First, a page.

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CodeVA partners with Suffolk schools

CodeVA and Amazon Future Engineer program have teamed up bring computer science education to Virginia schools. The first piece of this partnership is launching in 19 schools in the commonwealth, with five in Suffolk.

Amazon Future Engineer Program donated $3.9 million to CodeVA through 2022 to support CodeVA’s goal of offering computer science education in high-needs schools in Virginia.

“Amazon Future Engineer is excited to power the Computer Science Ready Schools program alongside CodeVA for these 19 schools across Virginia, our new home,” said Ardine Williams, vice president of workforce development, HQ2 at Amazon. “We know this is just the start of our partnership with CodeVA. We’re excited, especially amidst this trying time, to help make sure teachers have the resources they need to best prepare the next generation of big thinkers and creative innovators.”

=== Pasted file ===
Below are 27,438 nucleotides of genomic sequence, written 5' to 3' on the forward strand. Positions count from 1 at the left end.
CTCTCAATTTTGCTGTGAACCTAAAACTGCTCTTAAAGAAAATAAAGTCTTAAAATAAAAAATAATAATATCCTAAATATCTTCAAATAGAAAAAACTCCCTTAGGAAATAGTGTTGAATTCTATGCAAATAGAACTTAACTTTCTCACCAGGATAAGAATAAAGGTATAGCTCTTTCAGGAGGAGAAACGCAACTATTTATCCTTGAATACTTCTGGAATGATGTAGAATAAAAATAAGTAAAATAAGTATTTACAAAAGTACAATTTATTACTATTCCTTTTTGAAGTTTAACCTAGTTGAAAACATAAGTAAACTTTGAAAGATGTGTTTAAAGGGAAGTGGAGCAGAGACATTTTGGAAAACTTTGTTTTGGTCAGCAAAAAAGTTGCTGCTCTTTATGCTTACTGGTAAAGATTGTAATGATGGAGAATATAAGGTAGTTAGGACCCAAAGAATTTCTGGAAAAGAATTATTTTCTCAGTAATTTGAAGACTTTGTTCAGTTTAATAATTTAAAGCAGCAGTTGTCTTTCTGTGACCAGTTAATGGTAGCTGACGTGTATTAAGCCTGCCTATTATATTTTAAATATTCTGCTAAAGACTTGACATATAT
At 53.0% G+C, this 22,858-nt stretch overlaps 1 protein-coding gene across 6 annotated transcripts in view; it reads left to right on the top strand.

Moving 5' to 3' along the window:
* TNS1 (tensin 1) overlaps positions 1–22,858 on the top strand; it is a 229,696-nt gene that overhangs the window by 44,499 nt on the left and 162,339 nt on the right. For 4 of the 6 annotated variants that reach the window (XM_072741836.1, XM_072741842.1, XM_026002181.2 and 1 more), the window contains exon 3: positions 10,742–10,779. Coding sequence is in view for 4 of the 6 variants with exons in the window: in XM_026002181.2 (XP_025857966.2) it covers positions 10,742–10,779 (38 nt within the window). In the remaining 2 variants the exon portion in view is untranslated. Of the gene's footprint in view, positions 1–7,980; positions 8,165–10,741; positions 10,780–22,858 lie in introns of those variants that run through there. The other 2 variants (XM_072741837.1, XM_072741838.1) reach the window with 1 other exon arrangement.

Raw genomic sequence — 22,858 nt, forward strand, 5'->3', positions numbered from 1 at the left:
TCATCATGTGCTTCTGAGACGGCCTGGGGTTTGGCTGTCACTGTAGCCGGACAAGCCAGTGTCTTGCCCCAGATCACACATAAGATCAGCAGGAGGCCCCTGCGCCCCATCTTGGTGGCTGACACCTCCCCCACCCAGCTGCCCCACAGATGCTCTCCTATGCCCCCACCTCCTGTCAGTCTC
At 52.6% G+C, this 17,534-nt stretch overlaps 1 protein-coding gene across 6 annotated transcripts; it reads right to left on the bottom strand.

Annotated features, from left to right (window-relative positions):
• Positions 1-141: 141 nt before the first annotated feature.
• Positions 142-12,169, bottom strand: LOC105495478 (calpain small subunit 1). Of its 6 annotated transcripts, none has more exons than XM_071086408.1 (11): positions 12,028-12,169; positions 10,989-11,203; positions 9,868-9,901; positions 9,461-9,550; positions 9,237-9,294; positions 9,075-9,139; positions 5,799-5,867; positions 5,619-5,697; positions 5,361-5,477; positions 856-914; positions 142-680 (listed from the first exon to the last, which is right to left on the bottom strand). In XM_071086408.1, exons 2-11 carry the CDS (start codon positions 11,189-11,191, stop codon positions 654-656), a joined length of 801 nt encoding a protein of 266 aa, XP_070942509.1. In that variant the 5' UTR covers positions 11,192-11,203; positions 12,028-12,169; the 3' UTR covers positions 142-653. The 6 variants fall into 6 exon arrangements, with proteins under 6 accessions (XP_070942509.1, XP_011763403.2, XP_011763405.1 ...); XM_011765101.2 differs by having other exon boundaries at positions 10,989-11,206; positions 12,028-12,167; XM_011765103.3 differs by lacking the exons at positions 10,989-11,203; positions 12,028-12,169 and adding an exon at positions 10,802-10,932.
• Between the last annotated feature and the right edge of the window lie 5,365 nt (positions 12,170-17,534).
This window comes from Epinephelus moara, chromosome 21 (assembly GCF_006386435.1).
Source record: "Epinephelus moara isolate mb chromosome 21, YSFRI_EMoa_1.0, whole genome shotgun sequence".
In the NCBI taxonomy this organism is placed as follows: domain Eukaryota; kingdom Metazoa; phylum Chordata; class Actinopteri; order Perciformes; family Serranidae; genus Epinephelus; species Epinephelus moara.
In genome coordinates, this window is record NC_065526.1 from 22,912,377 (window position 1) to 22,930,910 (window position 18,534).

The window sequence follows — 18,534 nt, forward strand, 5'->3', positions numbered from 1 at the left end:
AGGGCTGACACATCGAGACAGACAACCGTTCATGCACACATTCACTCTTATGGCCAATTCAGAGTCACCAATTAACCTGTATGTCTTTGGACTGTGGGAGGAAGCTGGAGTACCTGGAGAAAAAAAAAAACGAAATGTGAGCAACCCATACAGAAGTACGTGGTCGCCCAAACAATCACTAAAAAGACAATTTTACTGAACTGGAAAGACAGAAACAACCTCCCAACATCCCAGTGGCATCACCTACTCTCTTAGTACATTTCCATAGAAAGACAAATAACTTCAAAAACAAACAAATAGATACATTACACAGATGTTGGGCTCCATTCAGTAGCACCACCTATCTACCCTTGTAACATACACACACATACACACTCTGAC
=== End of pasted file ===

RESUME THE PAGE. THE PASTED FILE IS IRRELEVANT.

According to Amazon’s blog post, the donation includes virtual resources, training for more than 12,000 teachers, and curriculum to students whose schools closed due to COVID-19.

Starting this school year, CodeVA will provide support to the chosen schools as they work to identify impact teams of key leaders in the school and use them to develop a plan of action to establish a computer science ready culture.

Due to COVID-19, all programs will be virtually delivered. Also, the timeline may be adjusted for the schools to earn their Computer Science-Ready School designation.

The five Suffolk schools in the CS Ready Program include Oakland Elementary, Elephant’s Fork Elementary, Booker T. Washington Elementary, John F. Kennedy Middle and King’s Fork High.

“The Computer Science-Ready School initiative is an important tool for measuring division, school, and teacher readiness to support computer science literacy for all Virginia children,” said Chris Dovi, CodeVA’s executive director. “Virginia’s computer science education mandate remains a challenge for nearly all schools in Virginia, especially for Title I and economically disadvantaged schools.”